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I don’t usually mourn the deaths of popular culture stars. I just simply have no connection with them. However, Whitney Houston’s death was different. I’m certain it’s because she was a Christian. One of my all-time favorite Christian songs is her rendition of “I Love the Lord.” She had a spectacular, beautiful voice. That voice was a gift from God. And it’s that topic—giftedness—that I would like to address. There are natural gifts, and there are spiritual gifts. This brief article will deal only with natural gifts.

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There is a discrepancy between the gifts that are needed by our organizational structure and the biblical gifts that God provides. In our churches, the gift that is needed the most by far numerically is the gift of service or helping. Greeters. Ushers. Nursery attendants. Sunday School assistants. Information kiosk and bookstore workers. Coffee bar servers (although this position wasn’t in this particular pastor’s list). Fewer teachers and leaders (mostly for small groups and Sunday School) are needed. The ministries of pastor/teacher/leader/speaker/evangelist as well as perhaps apostle, exhortation and administration, are usually resident in a very few paid positions. If God has given a person who is not on staff one of these pastoral/teaching gifts, he’ll probably be sitting on the sidelines, unused, unless he teaches in Sunday School, a small group or perhaps an adult class. What’s left for the “common folk” are giving, faith, mercy and service. There are very few opportunities—perhaps none—for the use of almost half of these biblical gifts in our church services. The gift of prophecy, mentioned four times, is absent altogether, as are discernment, word of wisdom, word of knowledge, tongues, miracles and healing—these last three being each mentioned twice.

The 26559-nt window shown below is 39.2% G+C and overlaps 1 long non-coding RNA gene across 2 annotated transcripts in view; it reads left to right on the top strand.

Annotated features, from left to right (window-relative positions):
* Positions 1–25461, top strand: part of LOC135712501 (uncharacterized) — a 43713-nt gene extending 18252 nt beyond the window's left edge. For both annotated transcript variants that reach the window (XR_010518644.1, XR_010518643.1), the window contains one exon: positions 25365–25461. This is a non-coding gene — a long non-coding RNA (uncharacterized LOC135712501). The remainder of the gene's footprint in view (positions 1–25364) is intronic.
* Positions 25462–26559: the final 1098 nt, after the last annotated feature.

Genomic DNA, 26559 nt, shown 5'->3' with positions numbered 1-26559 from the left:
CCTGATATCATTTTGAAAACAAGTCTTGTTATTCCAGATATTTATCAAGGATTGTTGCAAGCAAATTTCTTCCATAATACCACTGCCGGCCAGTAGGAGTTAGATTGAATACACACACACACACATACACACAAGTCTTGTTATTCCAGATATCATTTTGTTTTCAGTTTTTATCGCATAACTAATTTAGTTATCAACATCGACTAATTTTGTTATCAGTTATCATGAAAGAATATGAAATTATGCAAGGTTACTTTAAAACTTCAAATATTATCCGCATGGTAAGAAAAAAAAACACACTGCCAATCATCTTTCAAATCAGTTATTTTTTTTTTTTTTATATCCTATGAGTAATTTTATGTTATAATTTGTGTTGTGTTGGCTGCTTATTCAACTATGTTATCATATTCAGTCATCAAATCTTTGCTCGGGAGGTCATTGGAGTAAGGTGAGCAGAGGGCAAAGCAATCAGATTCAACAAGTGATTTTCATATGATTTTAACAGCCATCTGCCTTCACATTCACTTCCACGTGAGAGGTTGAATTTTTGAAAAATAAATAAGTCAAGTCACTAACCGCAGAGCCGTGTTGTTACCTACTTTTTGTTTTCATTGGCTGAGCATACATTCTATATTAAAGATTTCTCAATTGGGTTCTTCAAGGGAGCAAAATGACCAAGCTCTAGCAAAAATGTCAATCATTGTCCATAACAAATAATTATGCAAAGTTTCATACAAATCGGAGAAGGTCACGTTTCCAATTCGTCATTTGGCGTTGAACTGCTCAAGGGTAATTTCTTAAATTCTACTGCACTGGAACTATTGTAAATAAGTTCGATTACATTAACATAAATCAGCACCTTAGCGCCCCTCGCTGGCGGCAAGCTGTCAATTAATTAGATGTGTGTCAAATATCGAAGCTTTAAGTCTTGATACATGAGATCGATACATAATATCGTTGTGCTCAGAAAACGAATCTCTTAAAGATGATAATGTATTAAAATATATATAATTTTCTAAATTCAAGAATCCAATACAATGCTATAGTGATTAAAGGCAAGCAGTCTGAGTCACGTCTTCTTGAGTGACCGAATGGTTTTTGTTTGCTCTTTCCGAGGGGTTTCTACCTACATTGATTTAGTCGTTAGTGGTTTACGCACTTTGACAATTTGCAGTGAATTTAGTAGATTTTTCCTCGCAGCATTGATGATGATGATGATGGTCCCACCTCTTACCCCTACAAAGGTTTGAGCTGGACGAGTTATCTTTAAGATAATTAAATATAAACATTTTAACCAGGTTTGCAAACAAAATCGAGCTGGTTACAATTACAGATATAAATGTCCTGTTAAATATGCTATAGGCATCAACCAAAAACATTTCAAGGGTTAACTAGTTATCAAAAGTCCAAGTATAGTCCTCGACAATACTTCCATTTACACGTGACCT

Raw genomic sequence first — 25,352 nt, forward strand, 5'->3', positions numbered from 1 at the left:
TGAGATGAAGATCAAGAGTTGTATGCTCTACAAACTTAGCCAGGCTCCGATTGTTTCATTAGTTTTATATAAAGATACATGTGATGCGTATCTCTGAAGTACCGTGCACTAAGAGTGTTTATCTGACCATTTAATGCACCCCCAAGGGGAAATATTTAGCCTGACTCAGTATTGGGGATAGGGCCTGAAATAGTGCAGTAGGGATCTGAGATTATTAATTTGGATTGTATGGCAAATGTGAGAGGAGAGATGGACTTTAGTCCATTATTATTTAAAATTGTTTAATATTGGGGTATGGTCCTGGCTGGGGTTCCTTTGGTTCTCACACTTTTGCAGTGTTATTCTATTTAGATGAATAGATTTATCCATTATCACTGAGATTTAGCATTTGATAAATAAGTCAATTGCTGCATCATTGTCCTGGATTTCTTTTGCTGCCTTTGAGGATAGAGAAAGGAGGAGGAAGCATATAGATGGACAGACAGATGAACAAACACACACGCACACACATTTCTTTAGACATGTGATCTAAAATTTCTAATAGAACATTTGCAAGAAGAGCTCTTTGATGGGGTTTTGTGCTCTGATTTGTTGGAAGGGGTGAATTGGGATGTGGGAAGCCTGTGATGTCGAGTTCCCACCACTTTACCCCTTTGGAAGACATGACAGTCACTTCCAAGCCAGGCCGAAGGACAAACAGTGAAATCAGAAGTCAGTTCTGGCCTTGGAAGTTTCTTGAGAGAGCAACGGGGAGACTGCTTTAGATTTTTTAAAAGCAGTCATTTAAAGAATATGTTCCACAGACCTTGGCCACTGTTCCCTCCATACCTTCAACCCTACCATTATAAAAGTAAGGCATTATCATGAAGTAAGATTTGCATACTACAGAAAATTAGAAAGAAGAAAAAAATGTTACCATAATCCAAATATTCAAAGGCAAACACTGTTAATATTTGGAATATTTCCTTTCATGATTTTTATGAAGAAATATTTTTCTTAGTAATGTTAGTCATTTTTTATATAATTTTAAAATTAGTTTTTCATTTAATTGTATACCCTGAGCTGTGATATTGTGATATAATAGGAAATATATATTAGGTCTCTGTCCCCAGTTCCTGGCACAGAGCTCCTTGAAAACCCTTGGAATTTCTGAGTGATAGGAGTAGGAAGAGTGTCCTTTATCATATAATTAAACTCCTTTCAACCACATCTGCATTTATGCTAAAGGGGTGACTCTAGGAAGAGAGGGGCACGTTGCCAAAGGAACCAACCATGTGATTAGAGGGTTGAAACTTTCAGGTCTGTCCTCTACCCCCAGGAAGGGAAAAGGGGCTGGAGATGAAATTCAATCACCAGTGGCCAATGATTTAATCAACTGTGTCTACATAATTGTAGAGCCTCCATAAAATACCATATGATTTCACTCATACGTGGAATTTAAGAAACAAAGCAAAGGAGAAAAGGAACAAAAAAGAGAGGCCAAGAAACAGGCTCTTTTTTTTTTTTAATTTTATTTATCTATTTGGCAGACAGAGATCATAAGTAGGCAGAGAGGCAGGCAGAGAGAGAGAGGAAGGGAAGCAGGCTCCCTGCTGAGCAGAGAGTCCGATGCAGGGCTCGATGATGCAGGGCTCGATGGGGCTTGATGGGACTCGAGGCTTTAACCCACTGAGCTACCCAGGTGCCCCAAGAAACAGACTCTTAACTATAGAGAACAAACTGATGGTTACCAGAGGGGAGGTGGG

Welcome to the weak and deficient Western Church.

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Are there any more scriptures that we fail to obey?

Unfortunately, yes—the verses that were referenced at the opening of this chapter.

“To each is given the manifestation of the Spirit for the common good. For to one is given through the Spirit the utterance of wisdom, and to another the utterance of knowledge according to the same Spirit, to another faith by the same Spirit, to another gifts of healing by the one Spirit, to another the working of miracles, to another prophecy, to another the ability to distinguish between spirits, to another various kinds of tongues, to another the interpretation of tongues. All these are empowered by one and the same Spirit, who apportions to each one individually as he wills” (1 Corinthians 12:7-11).

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What are the three things that I would like you to remember most of all:

The first one is a simple one: Love God with all your heart, soul, mind and strength. Make Him the ultimate focus of your life. As you know, this is the first and most important commandment, and the commandment from which all others flow, including loving others.

These two commandments are simple, but they’re not easy.

But there is another biblical truth that we include as we try to keep the commandment to love God: We are unable to do that, in and of ourselves.

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The Church is filled with people who have all kinds of gifts, given to them by God Himself. I’m not talking about natural gifts like the ability to sing, play the piano or do math, although those gifts, and many more like them, are certainly present. I’m talking about the gifts of the Spirit, which He distributes to each one as He wills (1 Corinthians 12:11). We admire people who have natural gifts, but we’re at sea when it comes to how we regard the gifts of the Spirit or what to do with them.

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I was listening to the podcast of a nationally known pastor as he shared the need for volunteers in his church. Here’s what he listed, and for anyone who has either worked for or attended a large church, most of these ministries will be familiar.

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